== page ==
UK Covid Inquiry confirms Nicola Sturgeon can say whether she deleted WhatsApp messages
Nicola Sturgeon has been told to “come clean” after the UK Covid inquiry confirmed there was nothing to stop her saying whether she deleted Covid WhatsApp messages.
The former first minister is under increasing pressure after she refused to confirm or deny reports she had failed to retain messages from during the pandemic.
Scottish Conservative leader Douglas Ross said Ms Sturgeon and others would have broken the law if they destroyed messages relevant to the Scottish and UK inquiries.
A spokeswoman for Ms Sturgeon said the former SNP leader was “committed to full transparency”, adding: “Any messages she had, she handled and dealt with in line with the Scottish Government’s policies. She will continue to provide all information requested by the inquiry that she holds and will continue to co-operate fully.
“She has recently submitted her third written statement to the UK inquiry – running to around 200 pages – and expects to give oral evidence again next year when she will answer all questions put to her.”
The UK inquiry confirmed that while witness statements and other materials prepared for the inquiry are confidential until they are used in evidence, it does not otherwise place restrictions on what witnesses may say to the press.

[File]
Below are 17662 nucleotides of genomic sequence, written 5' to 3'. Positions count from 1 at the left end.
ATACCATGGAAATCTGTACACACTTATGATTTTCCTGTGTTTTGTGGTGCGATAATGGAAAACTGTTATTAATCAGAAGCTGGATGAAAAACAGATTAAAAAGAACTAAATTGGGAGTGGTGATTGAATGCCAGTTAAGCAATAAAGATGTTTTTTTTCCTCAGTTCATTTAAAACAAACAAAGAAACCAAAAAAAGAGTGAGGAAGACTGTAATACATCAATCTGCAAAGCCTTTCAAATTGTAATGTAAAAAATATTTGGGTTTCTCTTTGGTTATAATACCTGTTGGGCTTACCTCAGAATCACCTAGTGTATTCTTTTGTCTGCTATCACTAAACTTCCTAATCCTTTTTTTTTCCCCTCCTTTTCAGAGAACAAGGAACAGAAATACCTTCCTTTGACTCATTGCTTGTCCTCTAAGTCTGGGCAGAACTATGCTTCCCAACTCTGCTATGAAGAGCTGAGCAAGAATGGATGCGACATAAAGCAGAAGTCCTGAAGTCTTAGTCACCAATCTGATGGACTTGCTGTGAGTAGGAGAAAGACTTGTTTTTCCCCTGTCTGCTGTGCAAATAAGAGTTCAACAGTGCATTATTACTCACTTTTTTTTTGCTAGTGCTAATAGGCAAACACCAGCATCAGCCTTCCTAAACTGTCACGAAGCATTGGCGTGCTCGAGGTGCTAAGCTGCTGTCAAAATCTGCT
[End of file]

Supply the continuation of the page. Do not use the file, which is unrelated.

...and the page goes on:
Mr Ross said: “The UK Covid inquiry has ridden a coach and horses through Nicola Sturgeon’s absurd excuse for refusing to say whether or not she deleted WhatsApp messages.
“No one was asking her to reveal the content of the messages publicly, just whether she’d destroyed them – a question other SNP ministers and former ministers have freely answered.
"Nicola Sturgeon’s pathetic ‘confidentiality’ defence lies in tatters, along with her credibility. She must now come clean and confirm if she has deleted these messages.”
Earlier, Mr Ross criticised a Scottish Government policy that advises deleting “business conversations” on WhatsApp at least monthly after any decisions or “salient points” have been recorded.
“This is the digital equivalent of building a bonfire to torch the evidence,” he said during First Minister’s Questions in Holyrood.
The Scottish Tories leader questioned why SNP ministers introduced such a policy in 2021, after the announcement of future Covid inquiries. Mr Ross said the “secretive approach” from the Scottish Government was treating families left bereaved by the virus “with contempt”.
He said: “This week it was reported Nicola Sturgeon has deleted her WhatsApp messages. We know destroying or withholding evidence from an inquiry is illegal.
"Does [First Minister] Humza Yousaf accept that if Nicola Sturgeon or any Government minister has destroyed WhatsApp messages relevant to the inquiry, they would be breaking the law?”
Mr Yousaf defended his predecessor. He said: “In terms of accountability and transparency, Nicola Sturgeon stood up day after day, virtually every single day, did 250 media briefings, 70 parliamentary statements.”
With the Scottish Government now in the process of handing over 14,000 WhatsApp messages to the UK Covid Inquiry, Mr Yousaf insisted his Government was “absolutely committed to being transparent, to being accountable”.
He said: “We want the truth to be heard, not just by the public, but particularly by the families who were bereaved by Covid.”
Scottish Labour leader Anas Sarwar also challenged the First Minister on the issue, saying Mr Yousaf gave “no equivocation, no caveats, no grey areas” when he had confirmed in June that his Government would hand over messages to the inquiry.